The thing about the popular ones like D’Banj, Wande Coal is that they bring something fresh all the time to every show, and they do it very well. Bringing freshness into what you do is also what makes you unique as a musician because when you have three different shows on the same day, you cannot do the same thing in all. But at the same time, the show promoters and the listeners somehow have to find a good balance because most times the show promoters think that that is the only thing the listeners want to see, so they are doing what they believe would make money. Even at all these, I still applaud our entertainment industry because we are really making progress and we will get there.

While abroad did you feature any of the popular international artistes?

No, most of the works that I did were mostly underground, and very life stuffs. By underground, I mean studio works. And by, I mean Jazz band and Jazz cafes. I wasn’t really sure of what I wanted to do then in terms of my art. When it came up to that and I was ready to sign a record deal, I said to myself that I would rather do it in Nigeria.

So do you look forward to featuring such people?

If the opportunity comes, why not? But I am not necessarily measuring my success or my accomplishment by whom I feature, because I am a strong musician. So I am not thinking until I feature Jay Z in my album before I will be an accomplished musician. That would be crazy for me to think.

What would you measure your success with?

Success is your ability to metamorphose into a greater person on a daily basis. When I am doing my music, I said I like communicating and the other person on the other side understands what I am saying through music. So if anybody walks up to me and tells me that the song touched them, made them better or helped them understand how they felt about a certain situation, then I have succeeded. That is what I measure my success by. I went in for a radio show, a lot of people called to say they love my music, but a particular guy called from Mushin to say I got him listening to soul music, I said that that was success. My ability to improve or change a situation through my music is the success I measure.

While coming to Nigeria, did it occur to you that there was piracy?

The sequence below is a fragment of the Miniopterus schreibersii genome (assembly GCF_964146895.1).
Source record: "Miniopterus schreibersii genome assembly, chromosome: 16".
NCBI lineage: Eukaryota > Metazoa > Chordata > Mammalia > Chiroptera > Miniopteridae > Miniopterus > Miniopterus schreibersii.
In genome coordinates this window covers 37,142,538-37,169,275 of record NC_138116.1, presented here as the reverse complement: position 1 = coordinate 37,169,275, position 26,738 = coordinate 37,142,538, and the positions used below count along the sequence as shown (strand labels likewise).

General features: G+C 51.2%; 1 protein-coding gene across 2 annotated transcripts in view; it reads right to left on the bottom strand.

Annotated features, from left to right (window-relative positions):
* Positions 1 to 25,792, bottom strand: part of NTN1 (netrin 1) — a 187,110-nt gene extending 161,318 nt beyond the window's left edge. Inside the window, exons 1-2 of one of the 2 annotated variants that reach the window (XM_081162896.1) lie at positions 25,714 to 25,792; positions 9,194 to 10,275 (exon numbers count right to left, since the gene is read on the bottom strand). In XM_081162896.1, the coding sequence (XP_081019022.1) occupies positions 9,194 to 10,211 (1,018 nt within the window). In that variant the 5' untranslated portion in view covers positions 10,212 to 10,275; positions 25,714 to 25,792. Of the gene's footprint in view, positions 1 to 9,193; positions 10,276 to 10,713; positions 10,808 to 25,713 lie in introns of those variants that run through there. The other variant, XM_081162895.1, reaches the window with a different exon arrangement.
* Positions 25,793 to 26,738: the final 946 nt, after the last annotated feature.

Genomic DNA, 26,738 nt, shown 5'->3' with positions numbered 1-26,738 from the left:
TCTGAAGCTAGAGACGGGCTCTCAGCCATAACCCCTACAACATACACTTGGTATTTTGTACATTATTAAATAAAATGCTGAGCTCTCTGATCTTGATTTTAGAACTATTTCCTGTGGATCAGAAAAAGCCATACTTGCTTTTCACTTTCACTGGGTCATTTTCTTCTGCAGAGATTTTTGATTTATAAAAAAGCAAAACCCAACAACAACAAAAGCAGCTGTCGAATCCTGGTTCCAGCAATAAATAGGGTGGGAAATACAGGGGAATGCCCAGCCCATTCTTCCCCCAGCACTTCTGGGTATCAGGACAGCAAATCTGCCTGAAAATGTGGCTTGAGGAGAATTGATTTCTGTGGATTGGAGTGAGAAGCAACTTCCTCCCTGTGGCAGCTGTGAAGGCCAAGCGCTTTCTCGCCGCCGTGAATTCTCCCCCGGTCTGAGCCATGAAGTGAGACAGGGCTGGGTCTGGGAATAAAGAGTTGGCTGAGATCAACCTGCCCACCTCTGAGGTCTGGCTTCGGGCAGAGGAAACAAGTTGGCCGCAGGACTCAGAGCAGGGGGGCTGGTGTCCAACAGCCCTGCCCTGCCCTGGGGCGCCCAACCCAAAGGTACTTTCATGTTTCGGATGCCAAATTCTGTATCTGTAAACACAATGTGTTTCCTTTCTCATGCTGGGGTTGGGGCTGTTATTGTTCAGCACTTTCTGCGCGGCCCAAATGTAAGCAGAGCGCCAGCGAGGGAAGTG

Of course, when you are going to make a decision, you count all the costs and the benefits. I cannot explain it to you, but I have a strong desire to see Nigeria become a better place. So I am not going to stand at the sideline and call Nigeria names that we are bad or there is so much piracy. I have to figure out a way to make it better and for you to make things better, you have to go into it and understand it before you can make a change.
It is almost sounding like a cliché when people say they went into music because they noticed the talent when they were very young or

when they were in their mother’s womb. What your own reason?

I think I can understand where they are coming from, because we are born with certain gifts, but it is you that decide what you want to do. I have always known that it was in me. People have always told me too. When I finished college in England, a lot of my friends told me “See You on MTV Lami.” I did try to run away from it many times because trying to figure out what you want to do, how you want to do it as a musician is quite difficult. To find out the genre, the brand you want to build, it is quite challenging, but I did grow up with music everywhere and I can’t run away from it. When I am thinking, I am thinking in music, I make music on the go.

You said something about music out there being a man’s world, how do you intend to make yourself visible, what are the steps you are going to take just to make sure nobody looks down on you?

I think the most important thing even in any industry is the strength of character. Your character has to be strong. You have to be willing to be a hundred steps ahead of the guys. You need to believe in yourself, you need to show up on time where you are needed and very persistent.

The fame has started setting in, is it going to be a problem to you or is it going to be embarrassing?

The fame has started setting in. I don’t have to be a snub because they are the ones paying, so when they show appreciation I really need to listen to them. They are my paying audience. For me to say I am busy is being foolish, because when you put yourself out there as a public figure, then you needs to be ready for what comes with.

What about the male attention?

Blessed for me, it is a male dominated industry. So most of the time that I am at a show, I am always in the company of my male recording friends. So if I am with them, they protect me.

How does your family feel about the career?

They are very proud. My husband is my number one fan and my mum is second. When you do something with the strength of character, you do it properly and you do it with taste then they don’t have that problem. I do other things. I have three degrees; I am very well educated. I consult, I write and I still do music.

I learnt that you teach too?

Yes I work with teenagers. I am like a counselor, a youth leader like their big best friend. We talk about everything because while growing up as a teenager, many are bound to make a lot of good or bad decision, which would make or mar your future. So it is more like showing them the right direction.